e-mail us

Cover story

Two bishops, two different worldviews

NCR Staff
Salzburg, Austria

An indication of the uncertain fate awaiting the results of the Dialogue for Austria can be glimpsed from the stark divisions that run through the country’s bishops’ conference, which consists of 16 prelates spread among nine dioceses and the military. The conference is said to be among the most polarized anywhere.

To get a sense of the depth of those divisions, NCR spoke with Kurt Krenn, the bishop of Sankt Pölten, and Helmut Krätzl, auxiliary bishop of Vienna.

Krenn, a boxing fan, is known for his verbal fisticuffs on Austrian television. He has flirted with the Austrian Freedom Party, a far-right political party with strong appeal to neo-Nazis. To this day, Krenn refuses to accept the charges of sexual abuse against Groër, which even the doctrinally conservative Cardinal Christoph Schönborn of Vienna has said he believes. Krätzl, on the other hand, is the most liberal bishop in the Austrian episcopacy. His new book, Im Sprung Gehumt (The Interrupted Leap) discusses the failure of the church to realize the renewal promised by Vatican II.

Over the course of the Dialogue for Austria, NCR spoke to both men separately, asking them the same questions.

NCR: Is it acceptable for Catholics to hold the views advanced by We Are Church?

Krenn: The greatest part of those who signed the Volks-begehren are quite ordinary Catholic believers. But whether all the heads of that movement are in agreement with the teaching of the church, I doubt. ... This movement has nearly no religious substance at all. The Protestant reformers poured the blood of their hearts into fighting for what they thought was the pure teaching of the Good News. We Are Church is less religious than humanistic. They seek only power. Therefore, it is not nearly as dangerous as the Reformation. I’m more afraid of the Lefebvre people, who are pious and pray their rosaries but deviate in other ways from the teaching of the church. (Krenn refers to the followers of Bishop Marcel Lefebvre who was excommunicated by Pope John Paul II for ordaining bishops to carry forward his effort for restoration of the Latin Mass.)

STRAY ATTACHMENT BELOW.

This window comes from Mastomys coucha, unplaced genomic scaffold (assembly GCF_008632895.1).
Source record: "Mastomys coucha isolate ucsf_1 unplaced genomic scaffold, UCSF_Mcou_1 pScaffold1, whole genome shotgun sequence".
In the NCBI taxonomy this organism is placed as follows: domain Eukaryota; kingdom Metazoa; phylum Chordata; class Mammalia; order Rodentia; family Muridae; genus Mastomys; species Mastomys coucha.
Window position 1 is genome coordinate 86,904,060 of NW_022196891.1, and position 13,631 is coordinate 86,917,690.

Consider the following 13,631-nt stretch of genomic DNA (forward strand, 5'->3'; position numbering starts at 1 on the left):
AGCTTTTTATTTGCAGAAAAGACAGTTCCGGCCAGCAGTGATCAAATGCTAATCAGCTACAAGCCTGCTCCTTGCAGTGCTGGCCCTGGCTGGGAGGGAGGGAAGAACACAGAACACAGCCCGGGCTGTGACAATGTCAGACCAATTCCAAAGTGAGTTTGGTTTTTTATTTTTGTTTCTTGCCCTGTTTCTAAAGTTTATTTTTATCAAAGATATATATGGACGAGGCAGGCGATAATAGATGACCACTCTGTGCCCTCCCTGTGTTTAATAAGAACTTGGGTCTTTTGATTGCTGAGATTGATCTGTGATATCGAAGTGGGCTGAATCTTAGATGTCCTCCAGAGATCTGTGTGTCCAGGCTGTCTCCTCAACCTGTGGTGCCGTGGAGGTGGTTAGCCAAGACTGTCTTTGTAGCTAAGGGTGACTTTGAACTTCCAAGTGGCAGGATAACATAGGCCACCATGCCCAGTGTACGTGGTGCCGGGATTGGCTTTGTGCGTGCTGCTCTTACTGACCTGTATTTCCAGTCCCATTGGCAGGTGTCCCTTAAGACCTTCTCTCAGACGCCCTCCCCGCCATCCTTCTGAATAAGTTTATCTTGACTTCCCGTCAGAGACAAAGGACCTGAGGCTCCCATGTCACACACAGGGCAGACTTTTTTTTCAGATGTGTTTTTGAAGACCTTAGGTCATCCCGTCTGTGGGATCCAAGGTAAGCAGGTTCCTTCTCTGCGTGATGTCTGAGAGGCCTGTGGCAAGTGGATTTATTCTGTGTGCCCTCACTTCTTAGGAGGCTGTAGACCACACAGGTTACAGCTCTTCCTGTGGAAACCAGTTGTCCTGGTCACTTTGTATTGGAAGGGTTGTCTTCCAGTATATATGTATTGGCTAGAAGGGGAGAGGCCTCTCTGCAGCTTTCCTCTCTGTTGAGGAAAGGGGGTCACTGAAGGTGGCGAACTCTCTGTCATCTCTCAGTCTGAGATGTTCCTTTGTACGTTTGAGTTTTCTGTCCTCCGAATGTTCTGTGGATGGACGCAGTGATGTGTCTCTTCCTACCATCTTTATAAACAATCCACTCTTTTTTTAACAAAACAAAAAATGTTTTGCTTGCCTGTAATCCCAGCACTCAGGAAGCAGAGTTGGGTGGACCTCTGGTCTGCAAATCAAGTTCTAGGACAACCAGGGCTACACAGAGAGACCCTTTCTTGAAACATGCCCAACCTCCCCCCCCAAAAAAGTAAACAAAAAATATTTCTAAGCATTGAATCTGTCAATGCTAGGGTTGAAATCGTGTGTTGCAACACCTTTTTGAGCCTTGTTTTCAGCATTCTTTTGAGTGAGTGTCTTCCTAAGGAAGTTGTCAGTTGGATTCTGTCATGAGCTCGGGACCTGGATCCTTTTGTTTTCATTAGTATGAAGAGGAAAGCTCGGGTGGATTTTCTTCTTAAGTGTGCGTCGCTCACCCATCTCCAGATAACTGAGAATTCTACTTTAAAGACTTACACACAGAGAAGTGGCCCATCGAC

Krätzl: I’m absolutely convinced that the protagonists of We Are Church are very faithful, loyal Catholics coming from the innermost segment of Catholicism and who have in mind the welfare and well-being of the church. None of their demands are incompatible with dogma, none of them contradicts a dogma. If we are honest, we must say that the whole dialogue really got started with the petition. The bishops said they would have done something anyway beginning with the turn of the millennium, but truthfully the whole thing began with petition. We also must admit that the cooperation of the We Are Church people here was very constructive. In my own dialogue group, Thomas Plankensteiner worked on the topic of remarried divorced persons with me and others, and he was very helpful, very constructive in articulating some of the sentences that were presented to the plenary session.

Is the Dialogue for Austria a valid model for ascertaining the sensus fidelium (sense of the faithful)?

Krenn: I wish it was. But the sensus fidelium arises from a deep rooting in the faith. Only when one has embraced the whole truth of the faith does it permeate one’s thinking, and then it is possible to generate new insights. Faith comes first. Voting cannot create faith, it cannot ascertain something that has already been given. ... The First Vatican Council said that if the pope proclaims a dogma, the sense of the faithful will not be missing -- so the sense of the faithful should not be against the magisterium. It must accompany the general conviction of the faithful, while the magisterium is represented by individual persons.